The function of music in the acquisition of knowledge according to medieval Latin, Hebrew, and Arabic philosophical texts (FuMAK)
This research project investigates the way in which music features in the process of knowledge acquisition from medieval texts from Arabic, Hebrew, and Latin traditions. This project is based on a corpus of philosophic-scientific texts composed between the 10th and 13th centuries, a period that corresponds to the introduction of Aristotelianism within scholarly centres from Baghdad to Oxford. The progressive and profound imposition of Aristotelian rationalism created an important paradigm shift in philosophical studies and redefined the inner geography of the field of knowledge. This project aims to determine why, at a time when rationalism tends to compartmentalise knowledge, music is still involved in the teachings of different disciplines (i.e. philosophical, psychological, medical...). Indeed, despite an increasing rationalisation of the discourse on music, the elements of another frame of thought, based on the Pythagorean-platonic model, continued to be cultivated and employed in philosophical texts, albeit with an importantly new purpose. There are two hypotheses that this project intends to investigate: first, these elements permeated various teachings in order to facilitate the process of learning, notably through metaphorical thinking, and to transmit and explain certain concepts (e.g. harmony, love, divine retribution...); second, these elements were also associated with a more speculative, even subjective understanding of music that coexisted with the rational approach. In order to prove these hypotheses, the texts will be approached from a cross-cultural perspective and from the point of view of the history of ideas. This project is innovative in that it compares different scholarly and linguistic traditions that are based on the same antique cultural foundation. However, the main innovation of this project consists in identifying the common themes of the discourse on music in Arab, Hebrew and Latin philosophical-scientific texts, and in comparing their respective interpretations and purpose. By interrelating the readings of the texts, this project shows that music is a tool in the acquisition of knowledge and brings to light new aspects of medieval thinking.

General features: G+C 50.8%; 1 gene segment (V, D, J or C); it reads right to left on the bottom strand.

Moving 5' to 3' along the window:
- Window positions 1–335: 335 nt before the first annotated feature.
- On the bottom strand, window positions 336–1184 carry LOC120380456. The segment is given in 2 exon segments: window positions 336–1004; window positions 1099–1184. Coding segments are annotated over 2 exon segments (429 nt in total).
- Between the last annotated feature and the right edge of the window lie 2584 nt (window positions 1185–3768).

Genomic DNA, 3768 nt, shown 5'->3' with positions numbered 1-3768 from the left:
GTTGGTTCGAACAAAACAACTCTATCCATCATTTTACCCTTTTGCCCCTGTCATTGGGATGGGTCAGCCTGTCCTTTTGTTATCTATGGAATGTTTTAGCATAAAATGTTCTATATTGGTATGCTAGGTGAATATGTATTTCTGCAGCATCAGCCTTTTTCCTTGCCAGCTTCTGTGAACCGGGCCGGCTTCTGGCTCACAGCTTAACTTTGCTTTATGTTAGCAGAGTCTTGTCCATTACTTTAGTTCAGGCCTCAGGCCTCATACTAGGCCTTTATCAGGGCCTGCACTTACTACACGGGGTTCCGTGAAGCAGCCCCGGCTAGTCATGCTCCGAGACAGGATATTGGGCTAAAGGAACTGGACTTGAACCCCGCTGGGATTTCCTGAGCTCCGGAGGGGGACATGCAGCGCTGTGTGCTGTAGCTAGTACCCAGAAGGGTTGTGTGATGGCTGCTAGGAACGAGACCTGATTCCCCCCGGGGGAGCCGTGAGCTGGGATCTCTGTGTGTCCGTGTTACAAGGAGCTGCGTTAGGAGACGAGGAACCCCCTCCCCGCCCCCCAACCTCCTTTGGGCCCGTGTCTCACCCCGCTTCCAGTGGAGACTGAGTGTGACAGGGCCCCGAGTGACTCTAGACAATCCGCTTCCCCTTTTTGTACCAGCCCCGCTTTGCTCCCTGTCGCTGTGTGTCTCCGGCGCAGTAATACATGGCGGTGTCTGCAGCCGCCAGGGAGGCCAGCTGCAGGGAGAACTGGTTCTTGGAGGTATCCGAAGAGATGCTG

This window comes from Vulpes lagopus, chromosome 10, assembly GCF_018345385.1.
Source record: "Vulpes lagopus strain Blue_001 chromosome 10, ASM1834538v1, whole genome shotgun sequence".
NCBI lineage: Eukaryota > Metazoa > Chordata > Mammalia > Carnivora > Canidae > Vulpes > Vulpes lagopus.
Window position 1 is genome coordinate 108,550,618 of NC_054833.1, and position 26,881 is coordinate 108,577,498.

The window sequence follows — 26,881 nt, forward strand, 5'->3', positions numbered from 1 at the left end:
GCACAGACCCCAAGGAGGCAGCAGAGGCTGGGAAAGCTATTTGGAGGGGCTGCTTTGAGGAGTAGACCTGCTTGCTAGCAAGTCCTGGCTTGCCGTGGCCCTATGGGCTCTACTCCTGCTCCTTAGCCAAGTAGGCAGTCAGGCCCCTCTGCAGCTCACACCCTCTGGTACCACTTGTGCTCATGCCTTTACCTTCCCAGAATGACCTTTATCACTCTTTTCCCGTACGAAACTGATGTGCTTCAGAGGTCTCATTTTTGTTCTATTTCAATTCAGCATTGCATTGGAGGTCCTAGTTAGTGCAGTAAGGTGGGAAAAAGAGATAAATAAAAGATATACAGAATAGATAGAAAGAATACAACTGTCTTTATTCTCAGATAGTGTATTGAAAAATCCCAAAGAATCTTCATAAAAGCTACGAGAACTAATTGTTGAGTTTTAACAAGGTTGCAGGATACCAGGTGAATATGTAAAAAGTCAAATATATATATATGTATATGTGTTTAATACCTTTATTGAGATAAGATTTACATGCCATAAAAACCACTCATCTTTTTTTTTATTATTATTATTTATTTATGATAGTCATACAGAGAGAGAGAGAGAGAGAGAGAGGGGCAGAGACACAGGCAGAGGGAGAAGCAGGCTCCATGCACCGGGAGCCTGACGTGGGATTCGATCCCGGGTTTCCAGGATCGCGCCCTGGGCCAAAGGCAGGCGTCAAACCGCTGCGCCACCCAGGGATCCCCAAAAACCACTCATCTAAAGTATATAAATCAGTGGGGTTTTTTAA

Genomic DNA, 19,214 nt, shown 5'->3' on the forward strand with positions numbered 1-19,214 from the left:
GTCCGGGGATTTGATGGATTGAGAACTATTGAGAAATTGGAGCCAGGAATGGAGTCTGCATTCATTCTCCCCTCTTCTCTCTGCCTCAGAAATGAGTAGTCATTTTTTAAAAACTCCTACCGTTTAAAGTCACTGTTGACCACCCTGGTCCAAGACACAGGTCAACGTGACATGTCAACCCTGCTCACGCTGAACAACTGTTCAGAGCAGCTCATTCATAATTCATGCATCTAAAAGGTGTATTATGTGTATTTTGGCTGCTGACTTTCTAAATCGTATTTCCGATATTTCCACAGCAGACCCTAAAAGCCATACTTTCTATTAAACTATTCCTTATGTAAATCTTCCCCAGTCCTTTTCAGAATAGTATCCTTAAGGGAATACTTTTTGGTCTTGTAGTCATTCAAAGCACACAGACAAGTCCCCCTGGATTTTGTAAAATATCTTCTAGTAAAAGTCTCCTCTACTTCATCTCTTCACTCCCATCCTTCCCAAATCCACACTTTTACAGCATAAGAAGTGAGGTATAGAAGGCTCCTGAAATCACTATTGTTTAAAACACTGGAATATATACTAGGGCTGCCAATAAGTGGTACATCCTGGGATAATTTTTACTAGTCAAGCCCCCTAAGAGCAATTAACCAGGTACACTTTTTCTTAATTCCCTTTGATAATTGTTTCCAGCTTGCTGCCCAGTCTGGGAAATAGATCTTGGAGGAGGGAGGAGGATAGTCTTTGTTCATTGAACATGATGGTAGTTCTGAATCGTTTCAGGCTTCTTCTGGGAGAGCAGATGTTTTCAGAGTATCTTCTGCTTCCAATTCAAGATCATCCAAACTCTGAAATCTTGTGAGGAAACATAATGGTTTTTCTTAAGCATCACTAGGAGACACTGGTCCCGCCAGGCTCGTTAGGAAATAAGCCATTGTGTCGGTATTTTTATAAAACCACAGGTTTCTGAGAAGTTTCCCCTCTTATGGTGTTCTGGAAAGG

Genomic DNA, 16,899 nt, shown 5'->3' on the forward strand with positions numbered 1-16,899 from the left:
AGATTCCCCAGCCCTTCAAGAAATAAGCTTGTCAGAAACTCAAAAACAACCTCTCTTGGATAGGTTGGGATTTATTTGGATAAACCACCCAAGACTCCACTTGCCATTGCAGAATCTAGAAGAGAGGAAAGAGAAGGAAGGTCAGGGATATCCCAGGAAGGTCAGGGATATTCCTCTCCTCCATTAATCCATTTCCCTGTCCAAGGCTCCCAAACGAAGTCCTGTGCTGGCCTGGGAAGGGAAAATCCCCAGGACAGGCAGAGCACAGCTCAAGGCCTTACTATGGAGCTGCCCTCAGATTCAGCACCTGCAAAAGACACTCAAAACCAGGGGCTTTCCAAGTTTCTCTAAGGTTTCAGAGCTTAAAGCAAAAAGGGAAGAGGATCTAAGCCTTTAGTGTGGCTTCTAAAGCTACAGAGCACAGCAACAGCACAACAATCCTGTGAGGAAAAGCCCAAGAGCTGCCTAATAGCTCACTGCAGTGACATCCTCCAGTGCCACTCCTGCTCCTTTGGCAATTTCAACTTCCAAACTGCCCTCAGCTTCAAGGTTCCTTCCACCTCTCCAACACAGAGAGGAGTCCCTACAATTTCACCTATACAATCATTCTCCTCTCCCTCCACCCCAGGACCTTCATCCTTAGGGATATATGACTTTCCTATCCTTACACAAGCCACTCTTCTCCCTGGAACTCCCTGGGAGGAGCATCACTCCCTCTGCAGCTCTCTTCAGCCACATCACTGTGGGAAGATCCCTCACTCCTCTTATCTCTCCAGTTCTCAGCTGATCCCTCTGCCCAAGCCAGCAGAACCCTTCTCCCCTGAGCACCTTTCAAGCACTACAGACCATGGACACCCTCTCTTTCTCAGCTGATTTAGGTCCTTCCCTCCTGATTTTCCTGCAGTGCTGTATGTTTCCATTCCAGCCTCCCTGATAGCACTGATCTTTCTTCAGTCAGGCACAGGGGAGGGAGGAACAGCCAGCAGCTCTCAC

Page last edited - 15 Nov 2022